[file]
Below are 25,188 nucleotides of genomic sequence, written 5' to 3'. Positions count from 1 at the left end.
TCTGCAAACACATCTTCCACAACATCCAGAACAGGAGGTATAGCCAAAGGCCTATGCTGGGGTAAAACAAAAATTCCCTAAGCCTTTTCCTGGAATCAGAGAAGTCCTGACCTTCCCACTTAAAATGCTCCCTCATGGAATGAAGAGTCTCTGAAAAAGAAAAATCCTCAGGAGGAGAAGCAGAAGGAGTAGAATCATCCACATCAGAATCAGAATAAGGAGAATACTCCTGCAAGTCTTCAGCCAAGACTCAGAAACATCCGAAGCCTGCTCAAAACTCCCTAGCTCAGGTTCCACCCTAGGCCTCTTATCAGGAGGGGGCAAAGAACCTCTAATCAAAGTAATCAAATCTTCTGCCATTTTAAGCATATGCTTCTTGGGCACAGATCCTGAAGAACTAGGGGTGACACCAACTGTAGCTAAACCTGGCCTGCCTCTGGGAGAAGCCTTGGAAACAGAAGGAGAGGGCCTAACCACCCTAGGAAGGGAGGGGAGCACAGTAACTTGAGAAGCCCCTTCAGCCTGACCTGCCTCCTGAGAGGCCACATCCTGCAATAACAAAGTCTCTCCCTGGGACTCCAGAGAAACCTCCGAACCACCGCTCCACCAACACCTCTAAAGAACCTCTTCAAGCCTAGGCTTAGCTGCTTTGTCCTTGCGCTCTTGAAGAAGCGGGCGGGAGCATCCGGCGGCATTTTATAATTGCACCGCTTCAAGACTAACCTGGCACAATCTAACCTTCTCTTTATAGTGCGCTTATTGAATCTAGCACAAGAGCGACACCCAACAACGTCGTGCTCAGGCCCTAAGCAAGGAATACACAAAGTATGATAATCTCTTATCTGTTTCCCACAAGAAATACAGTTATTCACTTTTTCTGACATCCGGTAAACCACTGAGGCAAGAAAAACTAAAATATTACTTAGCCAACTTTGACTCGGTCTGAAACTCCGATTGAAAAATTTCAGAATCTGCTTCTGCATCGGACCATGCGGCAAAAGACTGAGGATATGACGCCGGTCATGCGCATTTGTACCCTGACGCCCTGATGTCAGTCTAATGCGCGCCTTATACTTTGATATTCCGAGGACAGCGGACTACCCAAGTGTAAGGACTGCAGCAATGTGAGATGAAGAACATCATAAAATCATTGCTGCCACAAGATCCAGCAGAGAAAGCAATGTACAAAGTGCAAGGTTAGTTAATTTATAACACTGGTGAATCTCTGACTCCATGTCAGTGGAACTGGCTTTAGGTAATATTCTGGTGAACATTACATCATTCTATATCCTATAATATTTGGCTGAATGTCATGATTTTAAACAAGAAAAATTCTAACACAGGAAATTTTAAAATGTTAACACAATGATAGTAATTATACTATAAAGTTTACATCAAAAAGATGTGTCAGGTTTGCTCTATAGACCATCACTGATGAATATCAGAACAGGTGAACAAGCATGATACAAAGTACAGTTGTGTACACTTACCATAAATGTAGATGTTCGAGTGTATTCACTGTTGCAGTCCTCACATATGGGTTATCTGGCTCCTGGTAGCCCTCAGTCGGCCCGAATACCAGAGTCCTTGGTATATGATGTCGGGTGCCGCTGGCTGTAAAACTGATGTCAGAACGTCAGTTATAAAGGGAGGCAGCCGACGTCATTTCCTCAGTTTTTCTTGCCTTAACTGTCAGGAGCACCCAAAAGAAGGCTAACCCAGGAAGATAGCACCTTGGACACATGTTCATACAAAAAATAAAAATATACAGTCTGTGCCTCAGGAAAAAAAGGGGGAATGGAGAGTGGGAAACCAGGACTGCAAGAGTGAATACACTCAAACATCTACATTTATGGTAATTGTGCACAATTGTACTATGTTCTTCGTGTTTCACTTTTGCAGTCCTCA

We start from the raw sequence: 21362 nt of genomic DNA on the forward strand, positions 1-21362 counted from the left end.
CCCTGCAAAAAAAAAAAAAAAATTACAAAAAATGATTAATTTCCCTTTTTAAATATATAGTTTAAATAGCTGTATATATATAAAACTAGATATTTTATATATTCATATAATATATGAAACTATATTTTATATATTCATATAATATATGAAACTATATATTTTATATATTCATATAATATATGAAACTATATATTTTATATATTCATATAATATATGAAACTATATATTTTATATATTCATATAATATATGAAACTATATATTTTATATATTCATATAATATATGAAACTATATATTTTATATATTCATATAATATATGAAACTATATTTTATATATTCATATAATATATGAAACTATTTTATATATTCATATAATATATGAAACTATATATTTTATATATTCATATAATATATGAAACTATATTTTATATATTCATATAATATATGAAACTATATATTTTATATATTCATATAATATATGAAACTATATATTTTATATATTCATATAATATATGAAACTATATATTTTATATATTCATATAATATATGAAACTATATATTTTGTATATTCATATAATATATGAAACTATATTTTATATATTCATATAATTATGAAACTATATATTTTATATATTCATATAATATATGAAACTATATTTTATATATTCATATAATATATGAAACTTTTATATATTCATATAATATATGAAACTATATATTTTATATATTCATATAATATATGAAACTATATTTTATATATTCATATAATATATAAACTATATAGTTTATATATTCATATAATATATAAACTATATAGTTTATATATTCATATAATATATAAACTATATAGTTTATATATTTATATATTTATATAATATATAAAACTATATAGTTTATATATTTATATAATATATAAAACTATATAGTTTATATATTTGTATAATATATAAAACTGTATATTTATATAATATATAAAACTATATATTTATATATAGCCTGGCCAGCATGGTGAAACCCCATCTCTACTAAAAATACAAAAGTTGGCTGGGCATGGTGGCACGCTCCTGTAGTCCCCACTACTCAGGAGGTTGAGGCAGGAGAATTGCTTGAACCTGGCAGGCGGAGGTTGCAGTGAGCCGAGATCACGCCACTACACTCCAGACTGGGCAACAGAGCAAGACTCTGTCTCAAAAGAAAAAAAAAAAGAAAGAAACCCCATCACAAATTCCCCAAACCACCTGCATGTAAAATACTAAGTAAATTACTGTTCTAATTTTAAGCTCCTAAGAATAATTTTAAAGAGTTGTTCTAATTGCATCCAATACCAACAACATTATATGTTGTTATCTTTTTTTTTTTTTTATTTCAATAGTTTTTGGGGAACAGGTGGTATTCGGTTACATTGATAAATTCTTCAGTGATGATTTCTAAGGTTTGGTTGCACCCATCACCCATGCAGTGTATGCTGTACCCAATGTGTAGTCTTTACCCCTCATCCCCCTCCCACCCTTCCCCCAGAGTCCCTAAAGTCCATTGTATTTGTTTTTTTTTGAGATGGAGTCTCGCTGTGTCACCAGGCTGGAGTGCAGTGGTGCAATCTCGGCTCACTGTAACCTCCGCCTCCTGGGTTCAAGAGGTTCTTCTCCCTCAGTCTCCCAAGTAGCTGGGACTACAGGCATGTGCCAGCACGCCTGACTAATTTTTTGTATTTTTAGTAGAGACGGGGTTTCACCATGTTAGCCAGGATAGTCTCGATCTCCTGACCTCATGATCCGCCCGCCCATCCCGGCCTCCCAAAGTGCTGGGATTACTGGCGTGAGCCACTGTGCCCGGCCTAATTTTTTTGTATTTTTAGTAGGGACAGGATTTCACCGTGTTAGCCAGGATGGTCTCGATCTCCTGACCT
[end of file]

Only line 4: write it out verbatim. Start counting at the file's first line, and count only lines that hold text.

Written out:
CCCTGCAAAAAAAAAAAAAAAATTACAAAAAATGATTAATTTCCCTTTTTAAATATATAGTTTAAATAGCTGTATATATATAAAACTAGATATTTTATATATTCATATAATATATGAAACTATATTTTATATATTCATATAATATATGAAACTATATATTTTATATATTCATATAATATATGAAACTATATATTTTATATATTCATATAATATATGAAACTATATATTTTATATATTCATATAATATATGAAACTATATATTTTATATATTCATATAATATATGAAACTATATATTTTATATATTCATATAATATATGAAACTATATTTTATATATTCATATAATATATGAAACTATTTTATATATTCATATAATATATGAAACTATATATTTTATATATTCATATAATATATGAAACTATATTTTATATATTCATATAATATATGAAACTATATATTTTATATATTCATATAATATATGAAACTATATATTTTATATATTCATATAATATATGAAACTATATATTTTATATATTCATATAATATATGAAACTATATATTTTGTATATTCATATAATATATGAAACTATATTTTATATATTCATATAATTATGAAACTATATATTTTATATATTCATATAATATATGAAACTATATTTTATATATTCATATAATATATGAAACTTTTATATATTCATATAATATATGAAACTATATATTTTATATATTCATATAATATATGAAACTATATTTTATATATTCATATAATATATAAACTATATAGTTTATATATTCATATAATATATAAACTATATAGTTTATATATTCATATAATATATAAACTATATAGTTTATATATTTATATATTTATATAATATATAAAACTATATAGTTTATATATTTATATAATATATAAAACTATATAGTTTATATATTTGTATAATATATAAAACTGTATATTTATATAATATATAAAACTATATATTTATATATAGCCTGGCCAGCATGGTGAAACCCCATCTCTACTAAAAATACAAAAGTTGGCTGGGCATGGTGGCACGCTCCTGTAGTCCCCACTACTCAGGAGGTTGAGGCAGGAGAATTGCTTGAACCTGGCAGGCGGAGGTTGCAGTGAGCCGAGATCACGCCACTACACTCCAGACTGGGCAACAGAGCAAGACTCTGTCTCAAAAGAAAAAAAAAAAGAAAGAAACCCCATCACAAATTCCCCAAACCACCTGCATGTAAAATACTAAGTAAATTACTGTTCTAATTTTAAGCTCCTAAGAATAATTTTAAAGAGTTGTTCTAATTGCATCCAATACCAACAACATTATATGTTGTTATCTTTTTTTTTTTTTTATTTCAATAGTTTTTGGGGAACAGGTGGTATTCGGTTACATTGATAAATTCTTCAGTGATGATTTCTAAGGTTTGGTTGCACCCATCACCCATGCAGTGTATGCTGTACCCAATGTGTAGTCTTTACCCCTCATCCCCCTCCCACCCTTCCCCCAGAGTCCCTAAAGTCCATTGTATTTGTTTTTTTTTGAGATGGAGTCTCGCTGTGTCACCAGGCTGGAGTGCAGTGGTGCAATCTCGGCTCACTGTAACCTCCGCCTCCTGGGTTCAAGAGGTTCTTCTCCCTCAGTCTCCCAAGTAGCTGGGACTACAGGCATGTGCCAGCACGCCTGACTAATTTTTTGTATTTTTAGTAGAGACGGGGTTTCACCATGTTAGCCAGGATAGTCTCGATCTCCTGACCTCATGATCCGCCCGCCCATCCCGGCCTCCCAAAGTGCTGGGATTACTGGCGTGAGCCACTGTGCCCGGCCTAATTTTTTTGTATTTTTAGTAGGGACAGGATTTCACCGTGTTAGCCAGGATGGTCTCGATCTCCTGACCT